Relocation effects of dredged marine sediments on mercury geochemistry: Venice lagoon, Italy

Seunghee Han, Joris Gieskes, Anna Obraztsova, Dimitri D. Deheyn, Bradley M. Tebo

Research output: Contribution to journalArticle

11 Scopus citations

Abstract

Understanding the biogeochemical process of Hg is critical in the overall evaluation of the ecological impacts resulting from the reuse of Hg-contaminated dredged sediment. Sediment banks (V1 and V2) were constructed with freshly dredged sediments from a navigational channel in Venice Lagoon, Italy, with the goal of clarifying potential differences in the biogeochemistry of Hg between the reused dredged sediments and those from surrounding sites (SS1 and S2). Toward this purpose, Hg and monomethylmercury (MMHg) concentrations, and Hg methylation rates (MMRs) in the surface 2.5 cm sediments were monitored, along with ammonium, iron, sulfate and sulfide concentrations in the pore waters of banks and surrounding sites from November 2005 to February 2007. Pore water analyses indicate that the bank sediments are characterized by lower levels of sulfate and iron, and by higher levels of ammonium and sulfide compared to the surrounding sediments. With respect to Hg speciation, the fractions of MMHg in total Hg (%MMHg/Hg) and the MMRs were significantly lower in the bank V1 compared to those in the reference site SS1, whereas the %MMHg/Hg and the MMRs were similar between V2 and S2. A negative correlation is found between the logarithm of the particle-water partition coefficient of Hg and the MMR, indicating that the reduced MMRs in V1 are caused by the limited concentrations of dissolved Hg. Organic matter appears to play a key role in the control of MMR via the control of Hg solubility.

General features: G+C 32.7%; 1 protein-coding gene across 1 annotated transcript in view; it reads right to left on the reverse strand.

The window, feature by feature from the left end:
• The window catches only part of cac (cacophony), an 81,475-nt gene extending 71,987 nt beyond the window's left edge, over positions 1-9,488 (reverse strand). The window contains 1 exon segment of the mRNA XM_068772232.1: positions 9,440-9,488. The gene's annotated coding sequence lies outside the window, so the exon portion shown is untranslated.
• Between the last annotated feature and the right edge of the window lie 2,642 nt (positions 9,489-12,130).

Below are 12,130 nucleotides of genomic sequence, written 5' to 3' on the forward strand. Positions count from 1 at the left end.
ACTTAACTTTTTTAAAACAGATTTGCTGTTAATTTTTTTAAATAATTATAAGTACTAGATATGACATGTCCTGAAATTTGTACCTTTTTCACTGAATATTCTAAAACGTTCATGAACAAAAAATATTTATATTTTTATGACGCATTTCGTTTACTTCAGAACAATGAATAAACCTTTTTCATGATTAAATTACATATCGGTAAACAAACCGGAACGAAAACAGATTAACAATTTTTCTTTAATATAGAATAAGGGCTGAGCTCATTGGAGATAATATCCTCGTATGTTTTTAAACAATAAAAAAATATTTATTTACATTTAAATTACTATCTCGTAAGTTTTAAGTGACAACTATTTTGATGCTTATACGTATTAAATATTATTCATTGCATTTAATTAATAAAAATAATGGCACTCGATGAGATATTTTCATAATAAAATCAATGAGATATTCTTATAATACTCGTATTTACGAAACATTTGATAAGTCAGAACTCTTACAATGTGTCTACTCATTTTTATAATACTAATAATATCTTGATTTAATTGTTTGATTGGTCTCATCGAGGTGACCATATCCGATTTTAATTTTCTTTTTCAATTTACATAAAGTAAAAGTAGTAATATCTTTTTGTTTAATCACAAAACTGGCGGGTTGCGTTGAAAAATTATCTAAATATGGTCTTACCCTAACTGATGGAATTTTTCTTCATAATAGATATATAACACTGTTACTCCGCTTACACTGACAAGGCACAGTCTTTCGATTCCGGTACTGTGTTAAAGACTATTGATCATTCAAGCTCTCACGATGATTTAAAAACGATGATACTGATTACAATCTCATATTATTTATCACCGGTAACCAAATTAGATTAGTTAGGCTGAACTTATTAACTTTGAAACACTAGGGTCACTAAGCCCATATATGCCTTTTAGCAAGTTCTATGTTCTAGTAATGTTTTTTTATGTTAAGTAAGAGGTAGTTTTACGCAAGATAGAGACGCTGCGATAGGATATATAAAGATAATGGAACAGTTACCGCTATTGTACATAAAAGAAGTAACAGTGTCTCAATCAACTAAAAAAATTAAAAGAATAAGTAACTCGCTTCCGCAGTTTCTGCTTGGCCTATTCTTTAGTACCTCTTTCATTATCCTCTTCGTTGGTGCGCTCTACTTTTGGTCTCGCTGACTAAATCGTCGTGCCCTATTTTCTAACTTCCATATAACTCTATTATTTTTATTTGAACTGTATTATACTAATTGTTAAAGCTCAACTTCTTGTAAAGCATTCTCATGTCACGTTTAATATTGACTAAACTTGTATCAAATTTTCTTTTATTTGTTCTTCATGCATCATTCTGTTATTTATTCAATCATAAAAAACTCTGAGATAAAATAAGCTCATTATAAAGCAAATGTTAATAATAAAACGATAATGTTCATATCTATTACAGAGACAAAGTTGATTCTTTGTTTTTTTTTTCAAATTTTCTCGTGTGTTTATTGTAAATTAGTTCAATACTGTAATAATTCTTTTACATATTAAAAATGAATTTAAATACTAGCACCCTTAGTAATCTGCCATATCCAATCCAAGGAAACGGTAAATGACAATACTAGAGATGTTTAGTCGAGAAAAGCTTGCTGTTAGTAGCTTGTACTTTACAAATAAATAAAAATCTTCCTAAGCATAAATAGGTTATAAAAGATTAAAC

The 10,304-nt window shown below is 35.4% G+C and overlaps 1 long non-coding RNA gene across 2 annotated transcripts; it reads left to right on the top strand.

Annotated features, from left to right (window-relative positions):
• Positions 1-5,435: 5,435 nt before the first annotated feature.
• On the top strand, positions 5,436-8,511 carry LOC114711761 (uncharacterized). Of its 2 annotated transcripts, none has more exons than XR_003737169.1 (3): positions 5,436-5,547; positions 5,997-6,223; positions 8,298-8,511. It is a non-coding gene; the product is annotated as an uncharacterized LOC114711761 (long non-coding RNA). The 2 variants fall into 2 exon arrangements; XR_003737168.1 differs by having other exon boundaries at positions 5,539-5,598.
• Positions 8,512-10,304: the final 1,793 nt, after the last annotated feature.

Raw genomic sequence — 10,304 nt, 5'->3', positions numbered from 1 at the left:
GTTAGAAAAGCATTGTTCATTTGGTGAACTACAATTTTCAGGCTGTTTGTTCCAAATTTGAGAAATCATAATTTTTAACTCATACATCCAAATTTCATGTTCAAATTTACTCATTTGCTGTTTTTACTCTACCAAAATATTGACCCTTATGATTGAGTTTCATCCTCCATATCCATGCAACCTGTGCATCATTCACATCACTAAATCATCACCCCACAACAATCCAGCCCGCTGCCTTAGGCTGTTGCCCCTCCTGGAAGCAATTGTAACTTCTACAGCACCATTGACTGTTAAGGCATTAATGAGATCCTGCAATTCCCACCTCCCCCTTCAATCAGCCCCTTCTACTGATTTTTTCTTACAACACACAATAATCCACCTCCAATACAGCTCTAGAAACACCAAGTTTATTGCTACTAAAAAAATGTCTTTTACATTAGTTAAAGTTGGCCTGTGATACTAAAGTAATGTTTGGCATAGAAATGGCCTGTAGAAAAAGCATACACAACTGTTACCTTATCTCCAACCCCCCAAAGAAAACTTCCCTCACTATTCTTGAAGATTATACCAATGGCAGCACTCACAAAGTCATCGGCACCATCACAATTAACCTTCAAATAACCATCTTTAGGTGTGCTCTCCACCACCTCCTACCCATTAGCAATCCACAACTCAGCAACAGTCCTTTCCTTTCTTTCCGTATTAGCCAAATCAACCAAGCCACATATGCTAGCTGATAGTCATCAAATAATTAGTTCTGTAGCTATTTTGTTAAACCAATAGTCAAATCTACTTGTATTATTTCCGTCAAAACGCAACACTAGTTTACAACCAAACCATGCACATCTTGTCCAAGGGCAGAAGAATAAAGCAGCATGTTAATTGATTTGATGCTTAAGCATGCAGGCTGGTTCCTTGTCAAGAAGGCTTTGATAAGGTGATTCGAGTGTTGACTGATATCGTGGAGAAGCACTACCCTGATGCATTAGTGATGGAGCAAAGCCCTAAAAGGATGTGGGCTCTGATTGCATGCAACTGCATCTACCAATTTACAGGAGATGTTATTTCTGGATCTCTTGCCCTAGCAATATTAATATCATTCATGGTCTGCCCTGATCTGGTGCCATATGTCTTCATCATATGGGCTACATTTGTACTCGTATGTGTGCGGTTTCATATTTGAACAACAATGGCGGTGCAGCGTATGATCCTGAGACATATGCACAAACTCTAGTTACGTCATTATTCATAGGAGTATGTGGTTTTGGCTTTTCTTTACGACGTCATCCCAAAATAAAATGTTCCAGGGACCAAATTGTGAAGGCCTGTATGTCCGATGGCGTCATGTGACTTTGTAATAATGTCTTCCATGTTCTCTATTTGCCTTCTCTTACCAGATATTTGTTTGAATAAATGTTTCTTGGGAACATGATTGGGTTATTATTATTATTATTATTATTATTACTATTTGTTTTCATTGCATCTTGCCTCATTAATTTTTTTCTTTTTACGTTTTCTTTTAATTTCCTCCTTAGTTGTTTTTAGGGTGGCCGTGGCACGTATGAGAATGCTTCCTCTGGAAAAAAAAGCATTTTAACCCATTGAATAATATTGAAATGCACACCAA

Original languageEnglish (US)
Pages (from-to)7-13
Number of pages7
JournalEstuarine, Coastal and Shelf Science
Volume93
Issue number1
DOIs
StatePublished - May 30 2011

    Fingerprint

Keywords

  • Mercury
  • Pore water
  • Sediment pollution
  • Venice Lagoon
  • Vertical profiles

ASJC Scopus subject areas

  • Oceanography
  • Aquatic Science

Cite this